We run a TL-1 and the distance between centers has never been an issue. In fact, you could have 18" between centers without a problem if your not working with a steady rest. We don't run it manually very often, as it has performed beautifully in full CNC mode for fitting barrels and I've made numerous other parts and fixtures on it.
I have not tried fitting a barrel with the CNC before. It's something i've always done on the manual lathe. I'd be curious what you would use to hold the reamer.
Generating the thread and even roughing out a partial chamber would be rather easy i guess if your head stock was short enough to be access the opposite end
of the barrel for indicating. Mine is way too long so I've never even tried.
I am running a TL-1 as well. They are pretty capable machines but obviously require more investment than a manual machine.
One limitation I haven't seen mentioned yet is the width of the headstock which pretty much doesn't allow doing barrels between spider chucks on each end of the head stock. I started out this way and made my own spider chucks. My chucks only added about an inch more of length between the ends of the spindles and that made them about 24" to the center of the clamping bolts. Working with shorter barrels required threading an extension on each end. I threaded the muzzle with sacrificial threads to allow the extension, and then cut them off when cutting the bad inch off the barrel anyway. I didn't feel this was the best approach for efficiency or results, and luckily Nate made his TBAS available about the time I was looking for a better solution. Check that out from Straight Shot Gunsmithing, who is also running a TL1. I've been using it with great results.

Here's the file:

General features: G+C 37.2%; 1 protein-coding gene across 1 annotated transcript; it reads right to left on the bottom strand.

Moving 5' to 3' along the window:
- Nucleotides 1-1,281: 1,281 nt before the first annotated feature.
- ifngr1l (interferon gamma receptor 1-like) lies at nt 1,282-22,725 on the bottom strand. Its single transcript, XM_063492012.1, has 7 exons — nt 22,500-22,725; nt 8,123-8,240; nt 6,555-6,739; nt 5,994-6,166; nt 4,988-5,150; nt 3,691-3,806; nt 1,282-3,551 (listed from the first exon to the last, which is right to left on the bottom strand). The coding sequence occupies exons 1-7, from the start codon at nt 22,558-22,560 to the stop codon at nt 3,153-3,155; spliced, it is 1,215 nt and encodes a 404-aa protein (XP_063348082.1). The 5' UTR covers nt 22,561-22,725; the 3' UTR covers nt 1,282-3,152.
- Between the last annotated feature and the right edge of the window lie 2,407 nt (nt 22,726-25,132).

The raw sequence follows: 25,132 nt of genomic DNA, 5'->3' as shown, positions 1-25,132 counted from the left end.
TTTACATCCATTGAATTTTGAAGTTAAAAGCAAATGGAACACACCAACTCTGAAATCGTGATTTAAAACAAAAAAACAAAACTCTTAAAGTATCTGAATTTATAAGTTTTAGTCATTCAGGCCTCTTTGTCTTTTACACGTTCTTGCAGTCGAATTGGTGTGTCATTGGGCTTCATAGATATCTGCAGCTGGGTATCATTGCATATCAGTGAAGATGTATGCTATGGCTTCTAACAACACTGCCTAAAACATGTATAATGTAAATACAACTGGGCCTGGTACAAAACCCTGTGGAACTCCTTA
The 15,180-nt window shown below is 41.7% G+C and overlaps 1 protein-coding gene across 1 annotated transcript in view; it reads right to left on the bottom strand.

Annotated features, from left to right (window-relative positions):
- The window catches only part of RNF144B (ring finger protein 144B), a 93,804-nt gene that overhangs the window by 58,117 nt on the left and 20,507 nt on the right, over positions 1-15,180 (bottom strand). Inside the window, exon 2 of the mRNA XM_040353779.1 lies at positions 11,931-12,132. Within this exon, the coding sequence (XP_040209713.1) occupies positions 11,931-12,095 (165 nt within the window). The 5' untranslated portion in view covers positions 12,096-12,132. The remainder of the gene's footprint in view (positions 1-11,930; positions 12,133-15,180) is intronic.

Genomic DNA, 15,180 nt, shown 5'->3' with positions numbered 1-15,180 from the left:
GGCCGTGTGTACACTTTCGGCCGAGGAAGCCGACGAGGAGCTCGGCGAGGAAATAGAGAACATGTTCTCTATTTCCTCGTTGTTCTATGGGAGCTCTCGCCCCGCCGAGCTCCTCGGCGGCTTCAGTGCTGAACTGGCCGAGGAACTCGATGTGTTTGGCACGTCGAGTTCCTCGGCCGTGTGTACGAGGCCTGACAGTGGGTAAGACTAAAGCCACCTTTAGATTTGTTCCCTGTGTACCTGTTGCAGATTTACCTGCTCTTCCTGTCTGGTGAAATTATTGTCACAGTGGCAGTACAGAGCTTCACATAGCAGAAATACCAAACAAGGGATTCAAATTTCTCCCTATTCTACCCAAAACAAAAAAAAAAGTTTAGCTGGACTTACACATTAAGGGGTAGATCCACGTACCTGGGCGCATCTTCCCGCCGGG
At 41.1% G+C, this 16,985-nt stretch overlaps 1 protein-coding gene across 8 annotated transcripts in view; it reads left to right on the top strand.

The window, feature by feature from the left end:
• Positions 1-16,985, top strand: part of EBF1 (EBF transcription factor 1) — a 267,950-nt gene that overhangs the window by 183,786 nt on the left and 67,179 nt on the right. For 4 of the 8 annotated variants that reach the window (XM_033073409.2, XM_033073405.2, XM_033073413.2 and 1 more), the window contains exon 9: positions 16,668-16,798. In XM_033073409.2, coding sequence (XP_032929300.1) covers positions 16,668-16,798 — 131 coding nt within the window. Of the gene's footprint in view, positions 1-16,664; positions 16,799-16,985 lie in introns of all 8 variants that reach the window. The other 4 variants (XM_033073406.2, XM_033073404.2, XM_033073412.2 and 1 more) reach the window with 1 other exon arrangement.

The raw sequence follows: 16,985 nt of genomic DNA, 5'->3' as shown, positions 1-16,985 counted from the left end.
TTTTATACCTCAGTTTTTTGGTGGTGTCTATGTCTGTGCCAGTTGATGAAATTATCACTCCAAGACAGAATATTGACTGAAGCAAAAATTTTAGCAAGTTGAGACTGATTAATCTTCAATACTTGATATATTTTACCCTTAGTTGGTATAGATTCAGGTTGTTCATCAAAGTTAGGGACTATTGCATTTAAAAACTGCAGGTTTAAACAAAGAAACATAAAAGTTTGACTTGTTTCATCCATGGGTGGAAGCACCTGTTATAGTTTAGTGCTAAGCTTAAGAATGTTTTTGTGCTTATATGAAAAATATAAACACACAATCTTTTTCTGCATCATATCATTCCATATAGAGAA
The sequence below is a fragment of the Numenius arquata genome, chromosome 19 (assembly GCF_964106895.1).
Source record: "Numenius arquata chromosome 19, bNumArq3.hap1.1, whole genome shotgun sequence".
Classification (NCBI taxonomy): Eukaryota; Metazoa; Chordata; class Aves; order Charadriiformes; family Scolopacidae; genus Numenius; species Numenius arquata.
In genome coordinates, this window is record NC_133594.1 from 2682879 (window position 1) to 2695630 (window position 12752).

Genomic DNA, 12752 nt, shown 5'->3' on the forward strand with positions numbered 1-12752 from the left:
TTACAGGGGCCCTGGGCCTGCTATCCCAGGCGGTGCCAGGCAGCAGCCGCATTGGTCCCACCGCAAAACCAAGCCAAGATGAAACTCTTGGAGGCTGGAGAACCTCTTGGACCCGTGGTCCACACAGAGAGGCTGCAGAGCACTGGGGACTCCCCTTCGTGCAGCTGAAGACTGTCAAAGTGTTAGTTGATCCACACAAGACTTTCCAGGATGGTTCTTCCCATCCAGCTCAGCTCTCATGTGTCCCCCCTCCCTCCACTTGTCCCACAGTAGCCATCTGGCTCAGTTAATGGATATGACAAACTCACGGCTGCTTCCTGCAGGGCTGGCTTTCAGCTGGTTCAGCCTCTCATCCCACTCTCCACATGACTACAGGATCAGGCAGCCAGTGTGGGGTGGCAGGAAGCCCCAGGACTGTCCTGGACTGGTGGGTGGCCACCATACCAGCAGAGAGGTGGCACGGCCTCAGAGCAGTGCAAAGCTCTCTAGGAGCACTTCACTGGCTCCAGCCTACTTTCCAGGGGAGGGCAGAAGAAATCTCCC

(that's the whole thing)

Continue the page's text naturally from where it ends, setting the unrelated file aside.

As for holding the reamer, you are going to want to attach it to the tool post so you can use the carriage. Don't rely on the tail stock on these machines for anything that requires it to be concentric to the headstock, they just aren't. I'm simply just using a gre-tan reamer holder and a morse taper tool holder on the tool post. I'm aligning it in both x and y axis, by indicating in a collet chuck to perfect alignment, then putting an indicator in the collet chuck to align the tool holder. I'm pretty confident in my alignment to .0001 to .0002 with tool changes going on, which is about 100 times better than you are going to get with the tail stock on these. You can run the carriage with the hand wheel and have a DRO and control to .0001 on the Z axis. That makes head-spacing pretty easy!
I think the best feature on these though is the "thread-repair" function built into the Intuitive programing mode. With a bit of thinking outside the box on the setup, this can be used to easily pick up the thread in a receiver for receiver blueprinting. Once a receiver is dialed in, my blueprinting cycle just takes a few minutes and that is making really light cuts and running the rapids in grandpa mode.